Aplastic anemia occurs when your bone marrow doesn’t make enough red and white blood cells, and platelets. Having fewer red blood cells causes hemoglobin to drop.
Hemoglobin is the part of blood that carries oxygen through your body. Having fewer white blood cells makes you more likely to get an infection. And having fewer platelets makes the blood too thin. This means your blood can’t clot the way it should.
Aplastic anemia has many causes. Sometimes it occurs for no known reason. Other causes are linked to a previous illness or disorder. Acquired causes may include:
Aplastic anemia can occur at any age. But it is more common among teens, young adults, and older adults. Your risk increases if you:
Each person’s symptoms may vary. Symptoms may include:
These symptoms may look like other blood disorders or health problems. Always see your healthcare provider for a diagnosis.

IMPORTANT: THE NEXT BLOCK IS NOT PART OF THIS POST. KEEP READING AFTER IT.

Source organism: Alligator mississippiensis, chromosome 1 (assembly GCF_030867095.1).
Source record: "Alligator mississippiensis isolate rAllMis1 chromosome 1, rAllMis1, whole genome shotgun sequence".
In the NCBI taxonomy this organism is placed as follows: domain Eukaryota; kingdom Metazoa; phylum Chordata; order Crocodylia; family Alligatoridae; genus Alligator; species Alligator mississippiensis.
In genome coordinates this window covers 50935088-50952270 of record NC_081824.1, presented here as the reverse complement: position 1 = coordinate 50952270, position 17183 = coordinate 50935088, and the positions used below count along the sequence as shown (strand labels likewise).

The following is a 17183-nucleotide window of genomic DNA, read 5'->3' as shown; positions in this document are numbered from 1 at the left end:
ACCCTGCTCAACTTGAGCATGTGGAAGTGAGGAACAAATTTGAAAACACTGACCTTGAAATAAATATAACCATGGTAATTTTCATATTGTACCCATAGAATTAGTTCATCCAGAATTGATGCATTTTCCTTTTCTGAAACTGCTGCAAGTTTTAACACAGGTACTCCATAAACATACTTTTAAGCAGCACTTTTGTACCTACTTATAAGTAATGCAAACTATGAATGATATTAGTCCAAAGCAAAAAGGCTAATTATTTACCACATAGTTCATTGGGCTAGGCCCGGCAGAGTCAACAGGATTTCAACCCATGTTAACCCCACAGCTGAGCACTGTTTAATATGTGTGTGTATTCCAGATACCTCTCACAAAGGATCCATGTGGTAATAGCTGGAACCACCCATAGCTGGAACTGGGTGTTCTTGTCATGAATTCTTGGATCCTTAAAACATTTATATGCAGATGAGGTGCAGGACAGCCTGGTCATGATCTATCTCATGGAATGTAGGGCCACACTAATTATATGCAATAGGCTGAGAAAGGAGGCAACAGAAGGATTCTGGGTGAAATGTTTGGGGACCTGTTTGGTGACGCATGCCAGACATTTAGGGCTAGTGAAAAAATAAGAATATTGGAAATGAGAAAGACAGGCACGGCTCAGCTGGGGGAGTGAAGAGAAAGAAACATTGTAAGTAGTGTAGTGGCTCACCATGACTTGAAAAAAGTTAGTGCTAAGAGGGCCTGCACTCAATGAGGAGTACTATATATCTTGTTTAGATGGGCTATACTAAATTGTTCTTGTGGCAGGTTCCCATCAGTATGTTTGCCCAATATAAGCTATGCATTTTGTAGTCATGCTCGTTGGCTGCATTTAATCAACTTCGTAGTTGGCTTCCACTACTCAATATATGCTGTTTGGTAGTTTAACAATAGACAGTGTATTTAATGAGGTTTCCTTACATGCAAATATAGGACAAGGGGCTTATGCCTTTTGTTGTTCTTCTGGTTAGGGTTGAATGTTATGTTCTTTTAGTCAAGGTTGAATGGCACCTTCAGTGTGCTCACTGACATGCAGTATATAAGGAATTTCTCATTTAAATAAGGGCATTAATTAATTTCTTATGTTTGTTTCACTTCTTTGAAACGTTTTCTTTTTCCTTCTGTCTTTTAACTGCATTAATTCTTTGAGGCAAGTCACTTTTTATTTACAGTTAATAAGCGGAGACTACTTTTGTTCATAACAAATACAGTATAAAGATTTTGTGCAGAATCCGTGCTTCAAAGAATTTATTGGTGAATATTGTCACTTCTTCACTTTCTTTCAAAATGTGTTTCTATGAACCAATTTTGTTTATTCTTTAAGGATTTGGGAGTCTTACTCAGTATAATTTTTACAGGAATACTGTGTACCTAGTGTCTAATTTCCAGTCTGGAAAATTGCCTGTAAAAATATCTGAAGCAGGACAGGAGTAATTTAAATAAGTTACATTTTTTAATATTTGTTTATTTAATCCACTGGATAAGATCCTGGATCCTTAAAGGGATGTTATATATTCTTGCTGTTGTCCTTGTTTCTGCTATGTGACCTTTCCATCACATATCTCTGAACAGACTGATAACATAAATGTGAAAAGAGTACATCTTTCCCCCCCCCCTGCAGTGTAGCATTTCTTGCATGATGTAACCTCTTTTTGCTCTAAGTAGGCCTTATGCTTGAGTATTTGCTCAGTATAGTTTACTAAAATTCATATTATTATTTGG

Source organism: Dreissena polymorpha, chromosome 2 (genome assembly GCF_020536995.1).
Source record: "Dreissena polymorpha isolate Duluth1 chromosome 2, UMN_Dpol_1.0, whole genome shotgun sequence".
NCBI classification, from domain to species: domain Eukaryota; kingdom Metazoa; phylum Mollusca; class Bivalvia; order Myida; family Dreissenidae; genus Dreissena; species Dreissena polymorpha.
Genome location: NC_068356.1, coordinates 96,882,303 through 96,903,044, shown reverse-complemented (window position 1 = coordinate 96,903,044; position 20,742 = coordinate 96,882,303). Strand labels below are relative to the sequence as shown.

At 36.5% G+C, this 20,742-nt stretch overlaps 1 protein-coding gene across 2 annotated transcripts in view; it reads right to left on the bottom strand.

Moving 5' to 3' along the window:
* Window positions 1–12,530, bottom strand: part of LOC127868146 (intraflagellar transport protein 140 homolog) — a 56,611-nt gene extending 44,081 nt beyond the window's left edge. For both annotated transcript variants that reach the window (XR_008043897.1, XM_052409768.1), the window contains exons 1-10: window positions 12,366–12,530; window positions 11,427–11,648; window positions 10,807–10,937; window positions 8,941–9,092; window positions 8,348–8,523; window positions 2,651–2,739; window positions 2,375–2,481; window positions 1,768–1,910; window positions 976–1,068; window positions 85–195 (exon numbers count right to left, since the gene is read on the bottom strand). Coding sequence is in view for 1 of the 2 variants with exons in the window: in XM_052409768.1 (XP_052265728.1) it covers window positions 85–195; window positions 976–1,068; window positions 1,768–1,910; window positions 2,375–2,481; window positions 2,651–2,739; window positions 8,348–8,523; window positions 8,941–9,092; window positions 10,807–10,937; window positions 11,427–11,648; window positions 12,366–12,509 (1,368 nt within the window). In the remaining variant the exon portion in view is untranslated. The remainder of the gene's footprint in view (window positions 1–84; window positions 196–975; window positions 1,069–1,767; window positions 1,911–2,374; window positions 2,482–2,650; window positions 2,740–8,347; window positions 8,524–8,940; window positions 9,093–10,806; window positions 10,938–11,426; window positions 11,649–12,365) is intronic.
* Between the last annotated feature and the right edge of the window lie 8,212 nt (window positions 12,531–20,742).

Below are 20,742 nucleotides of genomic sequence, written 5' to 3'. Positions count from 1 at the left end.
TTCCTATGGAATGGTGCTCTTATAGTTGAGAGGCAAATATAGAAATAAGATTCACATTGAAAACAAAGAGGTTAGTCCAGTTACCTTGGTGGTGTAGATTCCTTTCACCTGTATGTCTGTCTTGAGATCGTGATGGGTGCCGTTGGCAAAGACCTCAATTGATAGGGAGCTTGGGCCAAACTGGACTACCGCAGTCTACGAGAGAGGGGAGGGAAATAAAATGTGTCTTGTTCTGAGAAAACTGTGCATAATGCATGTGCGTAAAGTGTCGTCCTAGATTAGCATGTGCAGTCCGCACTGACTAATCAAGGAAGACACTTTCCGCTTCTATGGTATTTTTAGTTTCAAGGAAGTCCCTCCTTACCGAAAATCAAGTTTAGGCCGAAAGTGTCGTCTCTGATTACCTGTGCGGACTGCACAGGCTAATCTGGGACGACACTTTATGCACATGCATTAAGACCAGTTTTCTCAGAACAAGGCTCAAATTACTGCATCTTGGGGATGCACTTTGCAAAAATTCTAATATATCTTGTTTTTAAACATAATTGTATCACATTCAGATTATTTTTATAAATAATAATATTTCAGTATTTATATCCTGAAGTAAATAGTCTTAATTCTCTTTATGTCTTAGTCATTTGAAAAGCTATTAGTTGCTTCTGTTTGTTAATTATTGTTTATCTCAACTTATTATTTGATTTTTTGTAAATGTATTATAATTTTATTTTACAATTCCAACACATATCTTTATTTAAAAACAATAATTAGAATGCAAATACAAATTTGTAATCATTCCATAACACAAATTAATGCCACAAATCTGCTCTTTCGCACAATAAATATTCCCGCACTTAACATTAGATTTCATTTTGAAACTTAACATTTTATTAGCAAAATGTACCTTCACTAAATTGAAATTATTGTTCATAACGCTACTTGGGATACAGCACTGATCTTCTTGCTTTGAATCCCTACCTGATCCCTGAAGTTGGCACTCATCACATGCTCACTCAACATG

Your healthcare provider will take your medical history and give you a physical exam. You may also have tests such as:
Your healthcare provider will create a care plan based on:
Aplastic anemia is a serious illness. Treatment usually depends on the underlying cause. For certain causes, you may recover after treatment. But the condition can come back. To treat the low blood counts, early treatment may include:
In certain people, a bone marrow transplant may cure aplastic anemia.
Managing aplastic anemia includes working closely with your healthcare provider and following your treatment plan. Be sure to tell your healthcare provider about any symptoms you are having. You are more at risk of infections so you should:
Tips to help you get the most from a visit to your healthcare provider:
The University of Chicago Medicine
5841 S. Maryland Avenue
Chicago, IL 60637 | 773-702-1000
Appointments: Call UCM Connect at 1-888-824-0200